For this Call for Proposals, late-stage product development refers specifically to large-scale/community field trials designed to evaluate product claims and epidemiological impact, conducted following successful evaluations in laboratory and small-scale field evaluations (e.g. experimental hut studies). The data generated should be suitable for assessment through World Health Organization product evaluation and policy pathways and should demonstrate the public health impact of the new product. Given that grants awarded under this Call are likely to begin in mid-2018, proponents should demonstrate the potential for field trials of the new product to begin in this timeframe.
Topics which are out of scope
Basic and early-stage research, including laboratory and small-scale field evaluations (e.g. experimental hut studies); new LLINs such as combination/mixture LLINs; new insecticides/equipment for IRS; tools that are not directly relevant to malaria control and elimination; scale-up/commodity purchase activities; and entomological surveillance tools.
Proposals submitted should clearly demonstrate the fit with the objectives set out above, the expected impact and value for money as well as the complementarity and added value to similar projects.
Process for proposal submission
When developing a proposal, please note the following resources:
What proposals should address
Unitaid works through market-based interventions to achieve global market and public health impact. As noted above, Unitaid welcomes approaches that outline a coherent, integrated method (e.g., tools that target multiple vectors or vector-borne diseases). Applicants should be clear about the underlying assumptions made in their proposed approach, and should highlight any major risks or other factors that may affect the delivery of results. Finally, proposals are expected to outline a lean, concrete and clear pathway to results and impact.
Proposals for small-scale demonstration projects or projects in a single country are unlikely to be supported by Unitaid funding in this call. In the exceptional case that intervening in a single country would have global impact; the proposal should include clear evidence to demonstrate this.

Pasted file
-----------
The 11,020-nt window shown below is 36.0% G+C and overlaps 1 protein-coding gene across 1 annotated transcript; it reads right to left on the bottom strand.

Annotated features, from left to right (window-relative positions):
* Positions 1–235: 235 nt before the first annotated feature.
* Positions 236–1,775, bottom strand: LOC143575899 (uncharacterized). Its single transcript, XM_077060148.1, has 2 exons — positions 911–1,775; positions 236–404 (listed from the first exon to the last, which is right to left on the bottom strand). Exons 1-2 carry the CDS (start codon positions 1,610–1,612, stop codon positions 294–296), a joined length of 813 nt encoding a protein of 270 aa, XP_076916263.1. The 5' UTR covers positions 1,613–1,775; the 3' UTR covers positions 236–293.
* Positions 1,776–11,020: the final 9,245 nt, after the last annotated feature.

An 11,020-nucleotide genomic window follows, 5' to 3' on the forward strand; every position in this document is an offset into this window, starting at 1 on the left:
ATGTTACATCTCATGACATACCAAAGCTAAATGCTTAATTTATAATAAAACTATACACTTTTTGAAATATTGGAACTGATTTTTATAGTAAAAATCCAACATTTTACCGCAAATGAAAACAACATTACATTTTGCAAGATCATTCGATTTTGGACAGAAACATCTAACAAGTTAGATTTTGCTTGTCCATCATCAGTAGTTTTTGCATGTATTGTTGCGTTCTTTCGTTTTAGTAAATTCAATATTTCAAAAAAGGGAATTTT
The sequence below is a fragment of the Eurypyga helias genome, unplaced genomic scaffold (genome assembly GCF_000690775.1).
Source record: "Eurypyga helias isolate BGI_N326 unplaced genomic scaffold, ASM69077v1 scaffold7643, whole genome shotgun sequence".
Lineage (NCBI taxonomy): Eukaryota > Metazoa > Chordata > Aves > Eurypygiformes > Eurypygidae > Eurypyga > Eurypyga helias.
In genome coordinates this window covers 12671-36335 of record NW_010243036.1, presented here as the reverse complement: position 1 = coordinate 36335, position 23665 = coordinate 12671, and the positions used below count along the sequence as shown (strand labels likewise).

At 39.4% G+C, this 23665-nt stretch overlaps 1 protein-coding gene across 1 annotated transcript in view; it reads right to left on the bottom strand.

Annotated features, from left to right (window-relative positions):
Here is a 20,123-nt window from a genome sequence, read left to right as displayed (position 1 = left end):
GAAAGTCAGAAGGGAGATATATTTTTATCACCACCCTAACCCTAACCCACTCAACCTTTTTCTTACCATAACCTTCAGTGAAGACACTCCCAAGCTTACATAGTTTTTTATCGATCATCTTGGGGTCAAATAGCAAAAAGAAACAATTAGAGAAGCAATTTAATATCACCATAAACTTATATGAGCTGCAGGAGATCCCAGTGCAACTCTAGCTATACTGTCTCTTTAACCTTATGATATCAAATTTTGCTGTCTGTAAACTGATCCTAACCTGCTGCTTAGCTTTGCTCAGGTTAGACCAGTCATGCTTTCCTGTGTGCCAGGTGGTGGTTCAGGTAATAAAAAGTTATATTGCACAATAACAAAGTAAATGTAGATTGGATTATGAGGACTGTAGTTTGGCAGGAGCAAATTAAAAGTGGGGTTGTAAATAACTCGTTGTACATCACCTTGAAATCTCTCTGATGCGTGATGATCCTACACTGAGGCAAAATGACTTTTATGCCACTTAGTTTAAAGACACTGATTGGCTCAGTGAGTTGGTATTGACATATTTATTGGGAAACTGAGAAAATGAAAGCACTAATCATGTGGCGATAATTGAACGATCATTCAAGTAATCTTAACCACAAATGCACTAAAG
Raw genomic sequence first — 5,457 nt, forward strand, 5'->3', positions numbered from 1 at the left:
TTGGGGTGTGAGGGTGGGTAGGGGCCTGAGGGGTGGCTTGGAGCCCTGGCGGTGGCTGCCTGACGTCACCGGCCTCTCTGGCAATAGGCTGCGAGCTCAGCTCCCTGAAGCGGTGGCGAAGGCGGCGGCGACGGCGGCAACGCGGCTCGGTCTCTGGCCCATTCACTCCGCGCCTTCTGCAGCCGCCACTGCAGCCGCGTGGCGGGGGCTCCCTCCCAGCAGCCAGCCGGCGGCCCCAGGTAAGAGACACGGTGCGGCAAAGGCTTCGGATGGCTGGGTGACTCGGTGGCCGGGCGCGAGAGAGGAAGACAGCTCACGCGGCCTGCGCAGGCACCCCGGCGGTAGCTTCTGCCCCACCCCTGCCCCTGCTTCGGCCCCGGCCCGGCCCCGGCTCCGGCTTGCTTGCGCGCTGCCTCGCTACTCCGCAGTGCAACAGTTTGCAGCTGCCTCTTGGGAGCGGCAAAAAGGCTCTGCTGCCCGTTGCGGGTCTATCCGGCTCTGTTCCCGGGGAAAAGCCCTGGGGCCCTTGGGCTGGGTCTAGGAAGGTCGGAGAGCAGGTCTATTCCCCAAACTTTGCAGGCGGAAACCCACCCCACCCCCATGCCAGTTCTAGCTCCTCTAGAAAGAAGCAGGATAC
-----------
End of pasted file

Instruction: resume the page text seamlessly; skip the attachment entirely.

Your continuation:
The proposed implementing agency needs to demonstrate capacity/prior experience implementing relevant projects, and engaging with civil society groups as lead organization.
If you intend to submit a proposal, please complete and send the intention to submit (ISP) form to firstname.lastname@example.org by 8 July 2017.
The closing date for receipt of full proposals is 30 September 2017, at 12 noon Geneva (Switzerland) time. Applications received past the indicated deadline will not be considered.
Please note: A proposal is considered submitted only once you receive an e-mail message of confirmation of receipt from Unitaid.
Submission and format of proposals
Proposals, including all annexes, should be submitted electronically to email@example.com. A full proposal consists of the following documents:
- Proposal form with scanned version of signed Front page [template DOC, 130 KB]
- Guidance on impact assessment document
- Annex 1: Log frame [template XLS, 50 KB]
- Annex 2: Timeline GANTT chart [template XLS, 35 KB]
- Annex 3: Budget details [template XLS, 20 KB]
- Annex 4: Organizational details and CVs of key team members [no template]
- Annex 5: Support Letters (not mandatory) [no template]
- Annex 6: Declaration of relevant interest [no template]
- Annex 7: Applicable ethics, anti-discrimination and environmental policies [no template]
- Annex 8: Declaration regarding tobacco entities [no template]
- Annex 9: Product description and supporting data [template DOC]
Please note that our email system accepts messages up to 8 MB in size. For submissions exceeding this size, please consider splitting attachments in several messages.
Your proposal and potential queries receive personal attention: submitting your application at least a day before the deadline allows providing feedback on its completeness. You will receive answers to your queries at any one stage of the application review process. Please send your queries to Grant Application Manager at firstname.lastname@example.org
Assessment and notification
After assessment of the proposals and endorsement by the Unitaid Board all applicants will be officially notified as to whether they will be invited to develop a full grant agreement for Unitaid funding.
You will find further guidance in the Unitaid proposal process document.